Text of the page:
The True Winners of an Election

Tired Businessman With Coffee

By Evelyn Perez-Verdia

 Who will the winners of the 2014 elections be? Many of the issues and candidates are tied and I doubt we will know who the real winner is until the night of November 4th, if we are lucky. What I can tell you is who is winning the race so far and especially during these last few weeks:

Fast Food Joints: You may be a reporter, a political advisor, a campaign director, a volunteer or the candidate himself, but whoever you may be, during those last campaign weeks there is always something to tend to and hardly any time for food. Every day it seems there is some big event to attend and more often than not you end up connecting with people instead of the buffet table. You become that couple that can’t find the time to eat at their own wedding, or at least not well. Since you’ve had little nourishment the entire day, you end up hitting the drive thru somewhere around 4:00 p.m. and ordering the largest hamburger and fries combo alongside some over-caffeinated beverage. It would make for an interesting study to see how far up the sales of these places go during election times.

Coffee: It is usually around 9:00 a.m. when a group of ill-tempered and inarticulate zombies walk in, turn on their laptops and immediately head over in the direction of that magic potion that Juan Valdez provides. It is the norm to push back at least three coffees a day during elections, preferably double shots. I myself am writing this article sitting at a Starbucks where I am having my third caffeine serving of the day and where I’m surrounded by eight politicians having a heated meeting at almost 6:00 p.m.

Dark circle concealer: Does anybody know the meaning of “sleep” during those last weeks of the election race? Pay attention to your candidates and you’ll notice how the closer we get to November 4th, the worse they look. The night of November 3rd becomes that sleepless and endless night where everyone working on the elections just keep going straight and end up getting by on adrenaline alone for the remainder of the day.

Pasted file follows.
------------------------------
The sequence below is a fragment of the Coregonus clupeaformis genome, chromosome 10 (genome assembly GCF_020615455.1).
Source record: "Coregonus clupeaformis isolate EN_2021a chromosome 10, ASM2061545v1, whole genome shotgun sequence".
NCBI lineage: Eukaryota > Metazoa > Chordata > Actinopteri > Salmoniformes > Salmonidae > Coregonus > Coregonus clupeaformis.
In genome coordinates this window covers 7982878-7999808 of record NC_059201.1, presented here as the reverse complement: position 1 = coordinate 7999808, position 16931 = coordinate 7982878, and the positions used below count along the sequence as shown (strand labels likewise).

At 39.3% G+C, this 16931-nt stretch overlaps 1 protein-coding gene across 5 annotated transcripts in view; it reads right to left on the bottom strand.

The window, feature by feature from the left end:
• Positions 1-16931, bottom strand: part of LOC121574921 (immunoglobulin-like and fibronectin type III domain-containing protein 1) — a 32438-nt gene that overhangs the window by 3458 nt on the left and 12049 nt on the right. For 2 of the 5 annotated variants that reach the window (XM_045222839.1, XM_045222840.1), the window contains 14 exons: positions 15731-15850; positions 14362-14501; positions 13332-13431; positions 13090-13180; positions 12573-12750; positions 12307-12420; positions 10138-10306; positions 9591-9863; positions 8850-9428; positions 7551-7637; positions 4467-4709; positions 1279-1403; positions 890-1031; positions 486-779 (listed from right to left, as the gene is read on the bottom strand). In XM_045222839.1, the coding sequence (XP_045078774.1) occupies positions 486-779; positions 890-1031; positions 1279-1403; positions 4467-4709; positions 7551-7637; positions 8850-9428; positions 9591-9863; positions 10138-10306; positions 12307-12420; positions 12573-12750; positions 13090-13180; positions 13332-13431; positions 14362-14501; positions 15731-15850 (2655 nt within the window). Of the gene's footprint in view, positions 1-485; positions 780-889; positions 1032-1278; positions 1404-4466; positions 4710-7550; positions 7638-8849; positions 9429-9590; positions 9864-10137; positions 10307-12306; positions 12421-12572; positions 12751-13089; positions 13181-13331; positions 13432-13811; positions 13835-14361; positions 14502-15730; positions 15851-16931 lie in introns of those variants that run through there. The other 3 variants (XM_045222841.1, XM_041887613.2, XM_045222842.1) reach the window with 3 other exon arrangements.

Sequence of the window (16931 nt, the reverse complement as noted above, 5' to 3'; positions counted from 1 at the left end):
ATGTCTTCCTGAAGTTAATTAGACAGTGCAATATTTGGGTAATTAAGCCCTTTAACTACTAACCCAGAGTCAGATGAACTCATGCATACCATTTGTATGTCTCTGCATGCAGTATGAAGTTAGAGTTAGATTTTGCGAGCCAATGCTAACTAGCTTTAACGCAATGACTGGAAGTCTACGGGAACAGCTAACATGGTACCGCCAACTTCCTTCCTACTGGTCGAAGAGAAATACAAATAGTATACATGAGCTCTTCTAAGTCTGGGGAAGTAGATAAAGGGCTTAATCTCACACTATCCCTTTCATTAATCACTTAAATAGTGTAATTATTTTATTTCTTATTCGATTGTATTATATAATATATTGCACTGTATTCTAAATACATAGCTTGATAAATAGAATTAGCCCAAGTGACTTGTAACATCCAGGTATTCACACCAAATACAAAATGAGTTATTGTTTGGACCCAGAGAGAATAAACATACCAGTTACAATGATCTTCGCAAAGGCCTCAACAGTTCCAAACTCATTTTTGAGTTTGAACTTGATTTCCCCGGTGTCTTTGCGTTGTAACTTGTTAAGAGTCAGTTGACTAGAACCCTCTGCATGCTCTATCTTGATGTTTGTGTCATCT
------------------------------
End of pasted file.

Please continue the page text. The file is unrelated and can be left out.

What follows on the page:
Kleenex: Politicians and those working political campaigns could go one on one against soccer players to see who the biggest cry-baby is. Working in a political campaign you know you are in a game where there is only one winner and the others are all losers, and usually the loser will override his or her crying quota for the entire year during the night of November the 4th. But it is crucial to remain as seemingly calm as possible, smile and make that polite phone call to your opposition mumbling something congratulatory, at least until all those cameras have been turned off and everyone has finally gone home. By the time the night is finally over, you crawl back to your room where you will find yourself hugging your pillow and sobbing incoherent words into it.

It is a different story for the campaign workers who end up drowning their sorrows in the bar at their “victory party” while they cry hugging their Communications Director who is by this time hoarse from shouting all night and has band aids on each finger from typing so hard. Be that as it may, they are all out of a job by the next day.